President Obama's director of management and budget, Peter Orszag, now vice chairman of global banking at Citigroup, has emailed a reply to the earlier post here about his admission that the growth in health care costs is slowing because of market forces, technological innovation, and the economy rather than because of the ObamaCare law that he helped sell to Congress and the public as a bend-the-curve measure. He wrote:
I was shown a copy of your article on my "admission," which was nothing of the sort at all. Both the perceived shift away from fee-for-service and toward bundling and other payment schemes, and the development of the IT backbone crucial to benchmarking and decision support were encouraged by recent policy changes (the ACA and the stimulus bill respectively), as I have written repeatedly in the past. In other words, two of the three structural changes driving recent deceleration were directly influenced by legislation enacted since 2009. Your article is simply wrong.
By "two of the three," he's leaving out the economic downturn, which his article says accounts for some of the slower growth in health spending. So let's look at the other two, IT and "the perceived shift away from fee-for-service." Somehow, other industries, like news (Bloomberg, which Mr. Orszag writes for) and banking (Citigroup, which offers online and mobile banking and recently eliminated deposit slips for consumer accounts) have moved from paper to computers without the government ordering them to do it, or paying for it. Such a shift was already under way in health care before President Obama even took office: witness Meghan Clyne's 2006 New York Sun article on the "paperless" practice of Karl Rove's otolaryngologist. Or the fact that Epic Systems, the Bloomberg of electronic medical records, had 3,000 employees and reported revenue of $502 million in 2007, when Barack Obama was still a junior senator from Illinois. When Judy Faulkner founded Epic in 1979, was she motivated by a stimulus law that was going to be passed 20 years later?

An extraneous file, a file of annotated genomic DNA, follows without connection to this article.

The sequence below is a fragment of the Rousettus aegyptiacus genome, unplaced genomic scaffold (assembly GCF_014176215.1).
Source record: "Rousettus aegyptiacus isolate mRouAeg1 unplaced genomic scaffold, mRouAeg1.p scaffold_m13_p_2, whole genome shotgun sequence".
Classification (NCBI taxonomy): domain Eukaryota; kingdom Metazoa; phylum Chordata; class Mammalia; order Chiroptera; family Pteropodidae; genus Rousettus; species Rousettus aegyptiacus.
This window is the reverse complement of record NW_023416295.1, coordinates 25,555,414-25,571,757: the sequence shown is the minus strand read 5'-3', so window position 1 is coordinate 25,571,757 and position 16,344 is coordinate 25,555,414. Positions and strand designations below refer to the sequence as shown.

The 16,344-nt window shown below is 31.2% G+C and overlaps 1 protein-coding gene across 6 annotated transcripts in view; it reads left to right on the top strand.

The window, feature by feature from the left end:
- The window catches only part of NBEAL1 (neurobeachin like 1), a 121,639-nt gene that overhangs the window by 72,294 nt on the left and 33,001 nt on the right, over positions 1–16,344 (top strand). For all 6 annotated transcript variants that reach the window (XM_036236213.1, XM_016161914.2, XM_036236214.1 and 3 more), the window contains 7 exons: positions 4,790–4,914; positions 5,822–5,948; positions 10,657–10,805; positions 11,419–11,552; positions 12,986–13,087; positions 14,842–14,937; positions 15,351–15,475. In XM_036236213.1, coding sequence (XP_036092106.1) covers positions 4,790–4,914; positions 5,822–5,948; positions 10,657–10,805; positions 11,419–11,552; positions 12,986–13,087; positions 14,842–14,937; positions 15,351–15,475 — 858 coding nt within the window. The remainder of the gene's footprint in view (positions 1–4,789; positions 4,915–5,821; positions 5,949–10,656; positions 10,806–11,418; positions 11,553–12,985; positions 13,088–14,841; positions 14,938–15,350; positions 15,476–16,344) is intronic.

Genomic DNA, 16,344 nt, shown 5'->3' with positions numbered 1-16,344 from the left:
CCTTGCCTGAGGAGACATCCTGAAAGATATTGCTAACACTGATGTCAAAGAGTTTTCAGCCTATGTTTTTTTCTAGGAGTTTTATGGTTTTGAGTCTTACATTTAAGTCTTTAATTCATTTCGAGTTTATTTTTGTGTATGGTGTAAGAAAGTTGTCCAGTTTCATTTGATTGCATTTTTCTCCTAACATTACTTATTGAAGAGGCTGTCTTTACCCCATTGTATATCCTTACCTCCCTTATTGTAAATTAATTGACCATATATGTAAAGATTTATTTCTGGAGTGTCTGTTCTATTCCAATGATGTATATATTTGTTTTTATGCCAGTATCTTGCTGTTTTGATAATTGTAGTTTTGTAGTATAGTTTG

As for the "perceived shift away from fee-for-service," that, too has a history that long predates either President Obama's stimulus bill or ObamaCare. One big move here was the Medicare Advantage plans created by President George W. Bush's Medicare Modernization Act of 2003. Rather than encouraging these plans, the Obama administration tried to eliminate them. Frontline was covering HMOs and "capitation" back in 2000.
One may ask, if electronic health records and the shift away from fee for service were already under way, why didn't the health care cost curve start to bend until now? First, the growth curve has slowed at other points in the past. Second, in talking about costs it is important to remember that what the money is buying is different — drugs, devices, tests and procedures exist now that didn't exist 20 years ago. Third — and this is the main point — trends that aren't sustainable tend not to continue. It's like the famous story of the pre-automobile warnings that New York would be buried under yards of horse manure. Problems like unsustainable health care costs have ways of getting solved without top-down centralizing spending legislation from Washington.
Bottom line: Mr. Orszag may deny his admission, but it sure looks like an admission to me.